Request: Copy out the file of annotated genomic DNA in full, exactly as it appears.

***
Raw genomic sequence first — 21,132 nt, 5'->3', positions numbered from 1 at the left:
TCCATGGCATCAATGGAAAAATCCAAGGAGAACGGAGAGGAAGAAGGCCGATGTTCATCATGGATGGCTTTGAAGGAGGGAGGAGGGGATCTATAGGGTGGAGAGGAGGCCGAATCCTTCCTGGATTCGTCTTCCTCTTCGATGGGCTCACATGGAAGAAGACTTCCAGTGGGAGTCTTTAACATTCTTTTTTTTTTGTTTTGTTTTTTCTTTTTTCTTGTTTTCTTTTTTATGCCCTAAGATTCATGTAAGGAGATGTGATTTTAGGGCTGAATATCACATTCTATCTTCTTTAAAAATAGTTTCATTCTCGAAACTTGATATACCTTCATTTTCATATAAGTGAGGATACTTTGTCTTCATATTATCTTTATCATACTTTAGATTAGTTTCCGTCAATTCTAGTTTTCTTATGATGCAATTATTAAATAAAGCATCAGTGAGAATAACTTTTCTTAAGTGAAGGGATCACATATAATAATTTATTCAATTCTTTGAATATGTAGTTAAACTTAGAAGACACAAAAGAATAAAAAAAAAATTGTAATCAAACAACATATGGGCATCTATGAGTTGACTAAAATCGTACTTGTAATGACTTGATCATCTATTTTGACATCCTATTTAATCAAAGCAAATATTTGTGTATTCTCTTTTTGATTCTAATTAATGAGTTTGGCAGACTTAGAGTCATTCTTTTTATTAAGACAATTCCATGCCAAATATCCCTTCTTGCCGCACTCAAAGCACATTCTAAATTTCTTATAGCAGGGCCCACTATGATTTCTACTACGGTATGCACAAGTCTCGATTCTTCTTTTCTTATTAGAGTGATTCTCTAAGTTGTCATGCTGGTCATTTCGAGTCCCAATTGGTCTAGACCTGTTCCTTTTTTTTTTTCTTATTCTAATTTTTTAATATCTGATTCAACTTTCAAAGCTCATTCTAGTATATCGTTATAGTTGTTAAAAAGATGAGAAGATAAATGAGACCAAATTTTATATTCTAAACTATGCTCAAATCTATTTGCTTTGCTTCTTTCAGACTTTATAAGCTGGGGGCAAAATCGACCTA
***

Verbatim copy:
Raw genomic sequence first — 21,132 nt, 5'->3', positions numbered from 1 at the left:
TCCATGGCATCAATGGAAAAATCCAAGGAGAACGGAGAGGAAGAAGGCCGATGTTCATCATGGATGGCTTTGAAGGAGGGAGGAGGGGATCTATAGGGTGGAGAGGAGGCCGAATCCTTCCTGGATTCGTCTTCCTCTTCGATGGGCTCACATGGAAGAAGACTTCCAGTGGGAGTCTTTAACATTCTTTTTTTTTTGTTTTGTTTTTTCTTTTTTCTTGTTTTCTTTTTTATGCCCTAAGATTCATGTAAGGAGATGTGATTTTAGGGCTGAATATCACATTCTATCTTCTTTAAAAATAGTTTCATTCTCGAAACTTGATATACCTTCATTTTCATATAAGTGAGGATACTTTGTCTTCATATTATCTTTATCATACTTTAGATTAGTTTCCGTCAATTCTAGTTTTCTTATGATGCAATTATTAAATAAAGCATCAGTGAGAATAACTTTTCTTAAGTGAAGGGATCACATATAATAATTTATTCAATTCTTTGAATATGTAGTTAAACTTAGAAGACACAAAAGAATAAAAAAAAAATTGTAATCAAACAACATATGGGCATCTATGAGTTGACTAAAATCGTACTTGTAATGACTTGATCATCTATTTTGACATCCTATTTAATCAAAGCAAATATTTGTGTATTCTCTTTTTGATTCTAATTAATGAGTTTGGCAGACTTAGAGTCATTCTTTTTATTAAGACAATTCCATGCCAAATATCCCTTCTTGCCGCACTCAAAGCACATTCTAAATTTCTTATAGCAGGGCCCACTATGATTTCTACTACGGTATGCACAAGTCTCGATTCTTCTTTTCTTATTAGAGTGATTCTCTAAGTTGTCATGCTGGTCATTTCGAGTCCCAATTGGTCTAGACCTGTTCCTTTTTTTTTTTCTTATTCTAATTTTTTAATATCTGATTCAACTTTCAAAGCTCATTCTAGTATATCGTTATAGTTGTTAAAAAGATGAGAAGATAAATGAGACCAAATTTTATATTCTAAACTATGCTCAAATCTATTTGCTTTGCTTCTTTCAGACTTTATAAGCTGGGGGCAAAATCGACCTA